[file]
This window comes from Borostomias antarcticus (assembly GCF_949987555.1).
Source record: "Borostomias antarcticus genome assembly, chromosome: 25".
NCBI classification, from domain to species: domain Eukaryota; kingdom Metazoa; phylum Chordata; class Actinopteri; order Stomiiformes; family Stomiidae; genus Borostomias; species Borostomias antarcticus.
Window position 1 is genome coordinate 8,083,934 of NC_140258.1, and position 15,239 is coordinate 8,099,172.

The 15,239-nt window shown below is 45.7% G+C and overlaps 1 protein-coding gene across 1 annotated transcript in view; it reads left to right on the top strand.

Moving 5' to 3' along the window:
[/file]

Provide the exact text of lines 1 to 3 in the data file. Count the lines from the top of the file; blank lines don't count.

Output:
This window comes from Borostomias antarcticus (assembly GCF_949987555.1).
Source record: "Borostomias antarcticus genome assembly, chromosome: 25".
NCBI classification, from domain to species: domain Eukaryota; kingdom Metazoa; phylum Chordata; class Actinopteri; order Stomiiformes; family Stomiidae; genus Borostomias; species Borostomias antarcticus.